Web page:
• Support both technical and policy research to enhance the effectiveness of the consumer transparency obligations, and to ensure that the minimum QoS obligations can be effectively imposed should they prove to be needed;
  • Continue to study the aspects of network neutrality where complaints may have some basis, including (1) charges and conditions that mobile operators impose on providers of Voice over IP (VoIP), and (2) impairment of peer-to-peer traffic; and
  • Reserve judgment on any further obligations until there is a clearer vision of what harms to societal and/or consumer welfare, if any, are visible once the 2009 provisions are fully implemented.

In its April 2011 Communication, the Commission noted that the 2009 amendments have not yet been transposed, and remarked that “…it is important to allow sufficient time for these provisions to be implemented and to see how they will operate in practice.” We concur. We think that imposition of significant further obligations at this time would be ill-advised.

My own summary of the report as a whole would be that it says that:

  • Net neutrality is important and good,
    since
  • Lack of net neutrality may hurt both businesses, consumers, and society as a whole,
    but so far
  • This has been more of a problem in the US than in the EU,
    since
  • There have only been a few big EU cases where net neutrality has been the issue,
    so
  • We should keep a close eye on how the market develops,
    but
  • We should not introduce further regulation at this time.

To me, this general position makes a lot of sense, but I look forward to any comments.

Download the study Network Neutrality: Challenges and responses in the EU and in the U.S. and let me know what you think.

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8 kommentarer

  1. The pirates want to apply the same laws and principles on the Internet as in the rest of the society. Well, they want to give you that false impression since what they do want is to apply SOME of the laws and principles from the rest of the society but not ALL.

    You cant write whatever you want in a newspaper or on a notice board. You can’t say whatever you want to another person. So let´s ignore that there are commonly accepted rules and principles everywhere and shout about net neutrality?

    Kommentar av nejtillpirater — 28 maj 2011 @ 14:44

  2. Very good overview and summary! Thank you for taking the time, Christian. I’ll make sure to put the study on my reading list for the summer.

    Kommentar av Observer — 28 maj 2011 @ 16:31

  3. ”The pirates want to apply the same laws and principles on the Internet as in the rest of the society. Well, they want to give you that false impression since what they do want is to apply SOME of the laws and principles from the rest of the society but not ALL.”

    Of course, what had you expected? A law for walking against red lights doesn’t make much sense on the Internet, does it?

    ”You cant write whatever you want in a newspaper or on a notice board. You can’t say whatever you want to another person. So let´s ignore that there are commonly accepted rules and principles everywhere and shout about net neutrality?”

    Now you are being dishonest again. This post is about net neutraility, other posts deals with other subjects. Your accusations lacks substance once again. If you want to criticize someone at least try to do it in a honest and objective way.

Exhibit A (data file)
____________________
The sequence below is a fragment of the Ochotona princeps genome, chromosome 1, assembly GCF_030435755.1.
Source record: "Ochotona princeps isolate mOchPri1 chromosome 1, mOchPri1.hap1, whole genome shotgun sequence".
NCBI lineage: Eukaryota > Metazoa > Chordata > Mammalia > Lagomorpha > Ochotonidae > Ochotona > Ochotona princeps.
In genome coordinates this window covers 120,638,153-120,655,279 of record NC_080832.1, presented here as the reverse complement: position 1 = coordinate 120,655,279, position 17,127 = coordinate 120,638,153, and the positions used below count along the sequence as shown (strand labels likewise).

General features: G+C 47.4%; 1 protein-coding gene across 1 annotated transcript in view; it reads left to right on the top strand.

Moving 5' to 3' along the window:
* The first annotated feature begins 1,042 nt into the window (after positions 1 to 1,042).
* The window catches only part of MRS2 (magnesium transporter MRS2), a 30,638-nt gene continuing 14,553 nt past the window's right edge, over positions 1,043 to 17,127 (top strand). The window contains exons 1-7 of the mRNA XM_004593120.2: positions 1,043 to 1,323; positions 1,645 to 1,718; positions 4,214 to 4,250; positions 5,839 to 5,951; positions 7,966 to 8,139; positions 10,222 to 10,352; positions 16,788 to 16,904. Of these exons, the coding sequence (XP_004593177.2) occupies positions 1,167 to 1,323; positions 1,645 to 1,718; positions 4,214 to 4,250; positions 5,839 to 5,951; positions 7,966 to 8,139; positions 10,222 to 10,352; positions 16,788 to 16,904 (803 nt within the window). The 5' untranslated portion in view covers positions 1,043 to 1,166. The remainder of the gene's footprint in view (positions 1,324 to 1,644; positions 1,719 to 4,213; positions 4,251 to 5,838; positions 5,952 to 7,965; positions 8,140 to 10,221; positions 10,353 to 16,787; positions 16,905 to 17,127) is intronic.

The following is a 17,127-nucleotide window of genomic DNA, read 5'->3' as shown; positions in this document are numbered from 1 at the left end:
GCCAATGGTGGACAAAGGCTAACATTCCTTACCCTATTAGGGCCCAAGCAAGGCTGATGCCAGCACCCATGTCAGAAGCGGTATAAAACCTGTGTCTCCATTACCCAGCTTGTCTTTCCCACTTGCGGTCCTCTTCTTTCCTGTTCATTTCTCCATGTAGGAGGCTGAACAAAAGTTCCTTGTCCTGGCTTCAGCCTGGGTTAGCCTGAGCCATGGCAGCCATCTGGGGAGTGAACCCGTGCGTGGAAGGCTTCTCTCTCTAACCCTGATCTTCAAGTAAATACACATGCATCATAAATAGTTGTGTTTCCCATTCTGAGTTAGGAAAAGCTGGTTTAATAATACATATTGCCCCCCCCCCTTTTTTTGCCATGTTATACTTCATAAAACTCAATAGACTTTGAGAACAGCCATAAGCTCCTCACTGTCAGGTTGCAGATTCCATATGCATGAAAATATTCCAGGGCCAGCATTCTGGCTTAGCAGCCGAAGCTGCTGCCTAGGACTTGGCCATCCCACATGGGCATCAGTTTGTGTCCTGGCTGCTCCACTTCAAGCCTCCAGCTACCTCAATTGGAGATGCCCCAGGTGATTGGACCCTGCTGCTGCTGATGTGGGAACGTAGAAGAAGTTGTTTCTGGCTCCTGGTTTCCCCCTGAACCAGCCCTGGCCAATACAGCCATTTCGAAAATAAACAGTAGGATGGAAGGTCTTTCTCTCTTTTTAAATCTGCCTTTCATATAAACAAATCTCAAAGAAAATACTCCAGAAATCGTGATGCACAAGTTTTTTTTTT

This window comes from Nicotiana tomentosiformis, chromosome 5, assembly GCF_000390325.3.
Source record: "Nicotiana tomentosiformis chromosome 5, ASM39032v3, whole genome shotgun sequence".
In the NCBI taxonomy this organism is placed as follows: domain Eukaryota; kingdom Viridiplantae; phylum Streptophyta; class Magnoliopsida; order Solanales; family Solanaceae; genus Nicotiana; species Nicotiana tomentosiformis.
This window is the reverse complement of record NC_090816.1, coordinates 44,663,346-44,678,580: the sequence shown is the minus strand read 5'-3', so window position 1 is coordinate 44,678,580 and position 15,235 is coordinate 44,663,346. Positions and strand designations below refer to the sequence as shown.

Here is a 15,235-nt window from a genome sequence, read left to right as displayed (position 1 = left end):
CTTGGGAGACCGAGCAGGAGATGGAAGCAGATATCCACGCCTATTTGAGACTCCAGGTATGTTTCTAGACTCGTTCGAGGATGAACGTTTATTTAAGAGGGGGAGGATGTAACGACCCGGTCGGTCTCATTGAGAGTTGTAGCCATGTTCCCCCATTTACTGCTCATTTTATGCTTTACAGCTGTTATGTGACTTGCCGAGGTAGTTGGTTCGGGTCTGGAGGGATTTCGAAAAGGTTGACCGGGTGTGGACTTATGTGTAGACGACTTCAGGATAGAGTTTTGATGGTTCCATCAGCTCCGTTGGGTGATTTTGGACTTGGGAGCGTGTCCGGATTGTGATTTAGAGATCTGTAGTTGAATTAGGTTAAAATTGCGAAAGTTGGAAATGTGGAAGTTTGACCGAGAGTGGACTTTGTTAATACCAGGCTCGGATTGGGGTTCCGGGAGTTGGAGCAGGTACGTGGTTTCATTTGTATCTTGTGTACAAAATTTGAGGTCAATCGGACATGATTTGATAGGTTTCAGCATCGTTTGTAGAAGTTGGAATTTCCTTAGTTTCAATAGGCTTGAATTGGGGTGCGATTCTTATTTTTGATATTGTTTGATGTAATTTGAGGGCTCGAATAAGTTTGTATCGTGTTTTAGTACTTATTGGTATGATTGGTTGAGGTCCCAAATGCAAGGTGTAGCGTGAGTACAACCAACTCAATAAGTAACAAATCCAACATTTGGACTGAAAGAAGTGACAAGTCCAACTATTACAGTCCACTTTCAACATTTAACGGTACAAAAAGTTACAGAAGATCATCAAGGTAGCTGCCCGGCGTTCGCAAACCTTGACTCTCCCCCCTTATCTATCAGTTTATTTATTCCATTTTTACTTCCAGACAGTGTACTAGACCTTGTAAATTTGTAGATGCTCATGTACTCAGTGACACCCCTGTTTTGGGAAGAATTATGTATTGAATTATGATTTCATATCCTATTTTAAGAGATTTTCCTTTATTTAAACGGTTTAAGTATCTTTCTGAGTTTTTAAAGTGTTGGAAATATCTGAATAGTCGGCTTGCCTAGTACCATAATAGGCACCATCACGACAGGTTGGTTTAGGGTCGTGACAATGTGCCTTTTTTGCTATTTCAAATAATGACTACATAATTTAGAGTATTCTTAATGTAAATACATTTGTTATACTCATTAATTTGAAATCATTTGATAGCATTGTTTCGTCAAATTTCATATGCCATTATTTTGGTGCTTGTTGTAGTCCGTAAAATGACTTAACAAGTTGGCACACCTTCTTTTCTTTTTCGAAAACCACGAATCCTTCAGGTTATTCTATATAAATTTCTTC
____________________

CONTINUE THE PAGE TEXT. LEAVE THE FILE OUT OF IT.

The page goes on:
Kommentar av karl — 29 maj 2011 @ 12:43

  4. Ah the politics of the study are more interesting than that: http://chrismarsden.blogspot.com/2011/05/strange-authorship-new-europarl.html
    I would urge you to study closely the new Dutch law preventing unjustified discrimination: http://chrismarsden.blogspot.com/2011/05/netherlands-new-net-neutrality-law-not.html

    Kommentar av Chris Marsden — 29 maj 2011 @ 18:21

  5. […] Original article here: Christian Engström’ Blog […]

    Pingback av EU study on net neutrality | Beijer.ca — 30 maj 2011 @ 0:08

  6. Generally I like the wait and see approach, but speaking of the EU lawmaking process I think there is a substantial risk for ”fait accompli”, meaning that if it becomes a business priority or operators to segement the market – then it’s going to happen a lot faster than what EU can counteract with new regulations – and there is also a risk of it not happening at all because of that.

    Proactiveness can also be a virtue.

    Kommentar av Johan Tjäder — 30 maj 2011 @ 14:24

  7. […] An excellent piece by Pirate Party MEP Christian Engstrom summarising a recent EU Study on Net Neutrality […]

    Pingback av Tuesday’s Links 31-06-2011 « Digressions — 31 maj 2011 @ 14:38

  8. Åtminstonde i Sverige har vi vissa garantier angående nätneutralitet i lagen om elektronisk kommunikation. Och än så länge åtnjuter vi positionen att EU, till skillnad från USA, har långt fler aktörer på telekommarknaden och därmed kraftigare konkurrens. När Verizon får för sig att prioritera sin trafik till förmån för extra betalande kunder så har de flesta amerikaner mycket liten valfrihet. Samma gäller inte i samma grad över europa.

    Vi bör däremot hålla god koll. Även i Sverige har vi sett ett antal fall där stora aktörer uttalat sig om att vilja blockera exempelvis skype och övriga VoIP-lösningar från sina mobila bredbandslösningar för att kunna skydda sin egen marknad.

    Kommentar av Scary Devil Monastery — 7 juni 2011 @ 0:31